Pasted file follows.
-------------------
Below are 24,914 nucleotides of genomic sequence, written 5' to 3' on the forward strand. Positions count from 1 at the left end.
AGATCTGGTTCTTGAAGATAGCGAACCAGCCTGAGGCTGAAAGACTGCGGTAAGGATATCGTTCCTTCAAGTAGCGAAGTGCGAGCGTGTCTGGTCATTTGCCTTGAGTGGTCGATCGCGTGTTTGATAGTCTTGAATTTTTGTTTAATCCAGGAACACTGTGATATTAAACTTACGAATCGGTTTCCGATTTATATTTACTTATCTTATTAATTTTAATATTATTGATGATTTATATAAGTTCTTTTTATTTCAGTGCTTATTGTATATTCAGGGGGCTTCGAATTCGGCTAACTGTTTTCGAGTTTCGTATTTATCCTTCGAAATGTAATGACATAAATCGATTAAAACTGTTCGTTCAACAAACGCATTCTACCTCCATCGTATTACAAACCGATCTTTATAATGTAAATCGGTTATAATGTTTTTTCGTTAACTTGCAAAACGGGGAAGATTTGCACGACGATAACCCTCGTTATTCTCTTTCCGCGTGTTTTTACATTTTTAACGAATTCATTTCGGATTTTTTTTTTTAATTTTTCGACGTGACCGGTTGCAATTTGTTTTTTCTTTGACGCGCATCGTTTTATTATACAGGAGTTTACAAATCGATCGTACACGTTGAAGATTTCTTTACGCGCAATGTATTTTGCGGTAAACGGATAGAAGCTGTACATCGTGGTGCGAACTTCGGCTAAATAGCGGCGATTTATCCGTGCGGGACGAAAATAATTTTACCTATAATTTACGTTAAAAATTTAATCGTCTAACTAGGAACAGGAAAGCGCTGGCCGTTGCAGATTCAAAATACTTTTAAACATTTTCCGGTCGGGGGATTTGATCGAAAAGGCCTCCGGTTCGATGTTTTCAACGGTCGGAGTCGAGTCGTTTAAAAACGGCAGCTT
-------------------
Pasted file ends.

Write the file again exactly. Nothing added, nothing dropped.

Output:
Below are 24,914 nucleotides of genomic sequence, written 5' to 3' on the forward strand. Positions count from 1 at the left end.
AGATCTGGTTCTTGAAGATAGCGAACCAGCCTGAGGCTGAAAGACTGCGGTAAGGATATCGTTCCTTCAAGTAGCGAAGTGCGAGCGTGTCTGGTCATTTGCCTTGAGTGGTCGATCGCGTGTTTGATAGTCTTGAATTTTTGTTTAATCCAGGAACACTGTGATATTAAACTTACGAATCGGTTTCCGATTTATATTTACTTATCTTATTAATTTTAATATTATTGATGATTTATATAAGTTCTTTTTATTTCAGTGCTTATTGTATATTCAGGGGGCTTCGAATTCGGCTAACTGTTTTCGAGTTTCGTATTTATCCTTCGAAATGTAATGACATAAATCGATTAAAACTGTTCGTTCAACAAACGCATTCTACCTCCATCGTATTACAAACCGATCTTTATAATGTAAATCGGTTATAATGTTTTTTCGTTAACTTGCAAAACGGGGAAGATTTGCACGACGATAACCCTCGTTATTCTCTTTCCGCGTGTTTTTACATTTTTAACGAATTCATTTCGGATTTTTTTTTTTAATTTTTCGACGTGACCGGTTGCAATTTGTTTTTTCTTTGACGCGCATCGTTTTATTATACAGGAGTTTACAAATCGATCGTACACGTTGAAGATTTCTTTACGCGCAATGTATTTTGCGGTAAACGGATAGAAGCTGTACATCGTGGTGCGAACTTCGGCTAAATAGCGGCGATTTATCCGTGCGGGACGAAAATAATTTTACCTATAATTTACGTTAAAAATTTAATCGTCTAACTAGGAACAGGAAAGCGCTGGCCGTTGCAGATTCAAAATACTTTTAAACATTTTCCGGTCGGGGGATTTGATCGAAAAGGCCTCCGGTTCGATGTTTTCAACGGTCGGAGTCGAGTCGTTTAAAAACGGCAGCTT